Toshiba this week announced that it's upping the storage ante for business customers by fleshing out its enterprise hard drive line with four new 4TB HDDs. The large capacity drives are part of Toshiba's MG Series and includes both SATA flavors -- MG03ACA400, MG03ACA400Y -- and SAS models -- MG03SCA400, MG03SCP400 -- all of which offer 4TB of capacity with varying feature-sets.
Saying that Windows 8 is a major shift in strategy for Microsoft is pretty obvious at this point. Between the Metro interface, complete dismissal of the start menu, focus on touch screen devices, and myriad other changes; this is not the Windows of the Bill Gates era. One change which hasn’t received much discussion is the idea of Windows 8 being Microsoft’s next iteration for not only Windows 7, but for Windows Home Server.
Intel, the world's largest semiconductor chip maker, today started shipping its Solid State Drive (SSD) 335 Series using the smallest, most efficient multi-level cell (MLC) NAND flash on the market. According to Intel the 335 Series is the first to employ a 20-nanometer (nm) NAND flash memory process, which were produced by IM Flast Technologies (IMFT), a joint venture of Micron and Intel.
While the future of Ultrabooks might be in question, there's no doubt that manufacturers are trending towards thinner, lighter, and more powerful machines, and that has peripheral and component makers all vying a piece of the pie. Enter Mushkin, which just announced a line of slim 7mm solid state drives intended for Ultrabooks. In addition to their slim profile, Mushkin's new Chronos Deluxe SSDs sport performance-oriented SandForce controllers and SATA 6Gbps interfaces.
Storage stalwart Western Digital announced that it's expanding its enterprise-class storage line with the release of new WD RE SAS and WD RE SATA hard drives in capacities up to 4TB, matching the largest capacity current available in the market. If that's too much storage, the new SAS drives will also ship in 1TB, 2TB, and 3TB capacities, and the same with the SATA drives, minus the 1TB model.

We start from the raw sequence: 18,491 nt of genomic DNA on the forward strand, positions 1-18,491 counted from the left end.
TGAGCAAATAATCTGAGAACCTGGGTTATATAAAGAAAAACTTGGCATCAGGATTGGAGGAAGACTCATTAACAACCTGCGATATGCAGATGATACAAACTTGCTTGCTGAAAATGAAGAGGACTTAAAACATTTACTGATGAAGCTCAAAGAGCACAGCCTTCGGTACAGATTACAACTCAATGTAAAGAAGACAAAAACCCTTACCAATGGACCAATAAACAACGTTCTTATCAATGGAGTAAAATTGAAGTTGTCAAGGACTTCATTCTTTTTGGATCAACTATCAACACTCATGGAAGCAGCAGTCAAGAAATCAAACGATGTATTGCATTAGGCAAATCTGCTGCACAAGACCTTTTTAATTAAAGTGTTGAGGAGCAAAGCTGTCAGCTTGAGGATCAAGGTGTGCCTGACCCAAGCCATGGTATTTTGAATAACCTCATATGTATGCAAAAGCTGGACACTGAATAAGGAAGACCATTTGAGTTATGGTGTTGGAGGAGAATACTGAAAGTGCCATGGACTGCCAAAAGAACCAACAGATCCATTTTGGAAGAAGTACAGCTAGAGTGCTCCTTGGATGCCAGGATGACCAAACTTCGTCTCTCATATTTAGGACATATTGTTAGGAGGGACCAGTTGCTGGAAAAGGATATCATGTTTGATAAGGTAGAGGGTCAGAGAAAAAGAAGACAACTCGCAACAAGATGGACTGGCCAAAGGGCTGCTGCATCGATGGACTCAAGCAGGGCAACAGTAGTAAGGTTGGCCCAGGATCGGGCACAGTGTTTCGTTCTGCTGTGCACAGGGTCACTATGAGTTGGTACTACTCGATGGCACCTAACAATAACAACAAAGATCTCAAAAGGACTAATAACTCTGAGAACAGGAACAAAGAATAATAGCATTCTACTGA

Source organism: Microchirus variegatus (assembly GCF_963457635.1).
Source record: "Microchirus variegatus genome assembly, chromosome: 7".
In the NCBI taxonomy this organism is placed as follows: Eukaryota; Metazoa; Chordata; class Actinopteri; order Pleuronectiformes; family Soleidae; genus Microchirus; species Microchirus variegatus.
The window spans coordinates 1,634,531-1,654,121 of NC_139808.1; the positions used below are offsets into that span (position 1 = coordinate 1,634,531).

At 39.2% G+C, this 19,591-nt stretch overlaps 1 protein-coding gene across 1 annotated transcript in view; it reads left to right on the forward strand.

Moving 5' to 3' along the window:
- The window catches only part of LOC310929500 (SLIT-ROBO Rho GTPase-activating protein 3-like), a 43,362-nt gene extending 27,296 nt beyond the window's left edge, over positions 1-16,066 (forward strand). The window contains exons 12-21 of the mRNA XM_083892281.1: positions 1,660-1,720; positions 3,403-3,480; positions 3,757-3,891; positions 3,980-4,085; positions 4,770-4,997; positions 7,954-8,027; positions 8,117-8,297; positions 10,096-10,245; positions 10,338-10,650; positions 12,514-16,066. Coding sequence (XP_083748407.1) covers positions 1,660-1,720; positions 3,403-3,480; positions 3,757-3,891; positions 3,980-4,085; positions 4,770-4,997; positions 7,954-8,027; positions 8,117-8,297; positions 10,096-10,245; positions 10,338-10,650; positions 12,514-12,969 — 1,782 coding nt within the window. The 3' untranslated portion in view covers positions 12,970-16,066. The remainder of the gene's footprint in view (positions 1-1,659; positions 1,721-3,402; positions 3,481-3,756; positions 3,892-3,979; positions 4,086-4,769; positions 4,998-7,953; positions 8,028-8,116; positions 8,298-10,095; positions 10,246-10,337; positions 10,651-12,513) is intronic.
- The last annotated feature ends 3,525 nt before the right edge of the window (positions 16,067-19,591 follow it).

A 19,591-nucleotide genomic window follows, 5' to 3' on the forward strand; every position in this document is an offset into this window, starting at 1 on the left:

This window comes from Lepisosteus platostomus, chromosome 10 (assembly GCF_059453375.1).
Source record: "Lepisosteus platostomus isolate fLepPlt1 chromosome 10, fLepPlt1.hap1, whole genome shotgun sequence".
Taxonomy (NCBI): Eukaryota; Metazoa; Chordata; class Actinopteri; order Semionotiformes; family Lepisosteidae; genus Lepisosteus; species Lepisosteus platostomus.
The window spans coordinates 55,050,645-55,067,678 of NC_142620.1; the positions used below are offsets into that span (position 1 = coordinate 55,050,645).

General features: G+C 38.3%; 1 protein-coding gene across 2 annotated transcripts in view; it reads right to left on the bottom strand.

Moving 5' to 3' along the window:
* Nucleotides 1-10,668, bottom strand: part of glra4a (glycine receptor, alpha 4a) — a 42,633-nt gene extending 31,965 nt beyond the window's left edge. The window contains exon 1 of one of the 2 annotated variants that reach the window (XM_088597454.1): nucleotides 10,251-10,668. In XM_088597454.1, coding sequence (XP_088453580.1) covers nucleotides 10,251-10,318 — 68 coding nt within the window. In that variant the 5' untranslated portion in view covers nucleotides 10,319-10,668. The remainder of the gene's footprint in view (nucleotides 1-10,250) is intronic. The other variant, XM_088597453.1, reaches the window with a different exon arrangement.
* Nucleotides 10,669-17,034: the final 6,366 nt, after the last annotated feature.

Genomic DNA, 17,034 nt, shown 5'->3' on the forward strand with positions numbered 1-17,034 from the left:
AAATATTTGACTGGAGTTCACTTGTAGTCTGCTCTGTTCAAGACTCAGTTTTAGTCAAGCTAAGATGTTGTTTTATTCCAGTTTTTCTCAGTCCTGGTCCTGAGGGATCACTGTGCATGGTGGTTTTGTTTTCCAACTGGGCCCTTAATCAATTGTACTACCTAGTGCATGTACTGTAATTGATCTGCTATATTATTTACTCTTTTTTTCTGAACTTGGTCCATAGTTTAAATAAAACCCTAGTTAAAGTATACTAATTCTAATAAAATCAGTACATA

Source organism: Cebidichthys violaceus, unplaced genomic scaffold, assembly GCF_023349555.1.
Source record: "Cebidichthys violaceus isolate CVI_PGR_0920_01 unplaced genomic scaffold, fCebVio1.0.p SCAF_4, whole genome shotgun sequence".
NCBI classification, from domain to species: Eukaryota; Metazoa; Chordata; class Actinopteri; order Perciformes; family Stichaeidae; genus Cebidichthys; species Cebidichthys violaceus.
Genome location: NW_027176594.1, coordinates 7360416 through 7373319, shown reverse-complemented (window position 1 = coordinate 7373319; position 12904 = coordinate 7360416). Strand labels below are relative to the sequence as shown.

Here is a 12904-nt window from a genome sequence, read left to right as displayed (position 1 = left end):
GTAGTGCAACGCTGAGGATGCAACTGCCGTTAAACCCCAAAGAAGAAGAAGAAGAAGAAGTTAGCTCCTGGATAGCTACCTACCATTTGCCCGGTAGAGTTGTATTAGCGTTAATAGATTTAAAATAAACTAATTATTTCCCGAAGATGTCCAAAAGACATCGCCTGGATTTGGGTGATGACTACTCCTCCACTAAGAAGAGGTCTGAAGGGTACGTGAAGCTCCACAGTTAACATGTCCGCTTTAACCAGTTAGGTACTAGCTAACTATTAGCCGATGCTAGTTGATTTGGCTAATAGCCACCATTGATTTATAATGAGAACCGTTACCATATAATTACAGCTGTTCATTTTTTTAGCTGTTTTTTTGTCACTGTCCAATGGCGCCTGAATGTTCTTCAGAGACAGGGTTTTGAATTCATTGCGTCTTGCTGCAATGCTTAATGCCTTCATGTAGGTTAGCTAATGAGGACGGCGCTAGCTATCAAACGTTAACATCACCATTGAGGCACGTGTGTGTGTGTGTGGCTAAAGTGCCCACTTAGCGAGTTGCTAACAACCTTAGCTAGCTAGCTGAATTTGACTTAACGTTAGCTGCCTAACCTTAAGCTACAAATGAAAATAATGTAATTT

Technology has a tendency to move fast, and as a result, your reign on top might only last a few days. Just ask Toshiba, which at the beginning of the week unveiled its 500GB Canvio Slim, a portable drive it proudly billed as the world's thinnest at 9mm thick. By the end of the week, it became the second thinnest, as Adata just introduced its DashDrive Elite HE720 external hard drive, which is 8.9mm thick.
OCZ has typically reserved its Vertex label for the highest-performing SSDs in a given generation—using synchronous NAND, for example, rather than the asynchronous NAND found in its less expensive Agility series. The 256GB Vertex 4 carries on that tradition, with 16 128Gb IMFT 25nm synchronous NAND packages on a board with 512MB of DDR3 DRAM cache and OCZ’s new Indilinx Everest 2 controller.
The Everest 2 controller in the Vertex 4 is a modified Marvell controller with custom Indilinx firmware.
It's not really fair to pit an enterprise grade PCIe solid state drive (SSD) against a typical consumer grade model sporting a SATA interface, like Samsung's 840 Series announced earlier today, but that doesn't mean we're any less impressed with the fact that RunCore's new Kylin III SSD manages 3 million random read IOPS and 1.4 million random write IOPS. It's safe to say it can run Crysis, and anything else you throw at it, though it's really meant to tackle workstation tasks that include database chores, web servers, analytic engines, and anything involved with high performance computing servers in general.
Toshiba's new (and somewhat redundantly named) 'Canvio Slim Portable External Hard Drive' makes it easier than ever to cram 500GB of data into your pants or shirt pocket. That's because the new Canvio drive is supposedly the world's thinnest portable model. It's just 9 mm thick, which is ever-so-slightly chunkier than a Samsung Galaxy S III (8.6 mm), to give you a point of reference. The drive is also 107 mm long and 75 mm wide, which coverts to 0.35 inches by 4.21 inches by 2.95 inches, if you have an aversion to the metric system.
Starting off the week in style, Samsung today announced its fastest solid state drives (SSDs) yet, the 840 and 840 Pro Series. These new drives feature an updated MDX controller comprised of three ARM Cortex-R4 cores running at 300MHz. The beefier controller allows the new drives to run faster and handle new features, like full-drive AES-256 encryption, and paves the way for blistering fast IOPS rated at up to 100,000 (random reads) on the Pro models.